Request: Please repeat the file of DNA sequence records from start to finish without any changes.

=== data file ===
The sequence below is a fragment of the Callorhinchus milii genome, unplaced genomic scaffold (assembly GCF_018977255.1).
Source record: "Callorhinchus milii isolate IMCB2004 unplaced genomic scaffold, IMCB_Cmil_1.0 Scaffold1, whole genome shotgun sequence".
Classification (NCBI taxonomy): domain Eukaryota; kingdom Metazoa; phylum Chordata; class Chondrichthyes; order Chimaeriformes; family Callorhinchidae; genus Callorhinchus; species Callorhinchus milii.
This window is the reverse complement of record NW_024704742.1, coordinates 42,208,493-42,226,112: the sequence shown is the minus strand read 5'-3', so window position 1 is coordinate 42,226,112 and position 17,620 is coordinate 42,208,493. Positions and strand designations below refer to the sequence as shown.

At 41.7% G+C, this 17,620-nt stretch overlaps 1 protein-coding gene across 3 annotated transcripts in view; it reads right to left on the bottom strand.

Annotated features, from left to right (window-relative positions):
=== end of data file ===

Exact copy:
The sequence below is a fragment of the Callorhinchus milii genome, unplaced genomic scaffold (assembly GCF_018977255.1).
Source record: "Callorhinchus milii isolate IMCB2004 unplaced genomic scaffold, IMCB_Cmil_1.0 Scaffold1, whole genome shotgun sequence".
Classification (NCBI taxonomy): domain Eukaryota; kingdom Metazoa; phylum Chordata; class Chondrichthyes; order Chimaeriformes; family Callorhinchidae; genus Callorhinchus; species Callorhinchus milii.
This window is the reverse complement of record NW_024704742.1, coordinates 42,208,493-42,226,112: the sequence shown is the minus strand read 5'-3', so window position 1 is coordinate 42,226,112 and position 17,620 is coordinate 42,208,493. Positions and strand designations below refer to the sequence as shown.

At 41.7% G+C, this 17,620-nt stretch overlaps 1 protein-coding gene across 3 annotated transcripts in view; it reads right to left on the bottom strand.

Annotated features, from left to right (window-relative positions):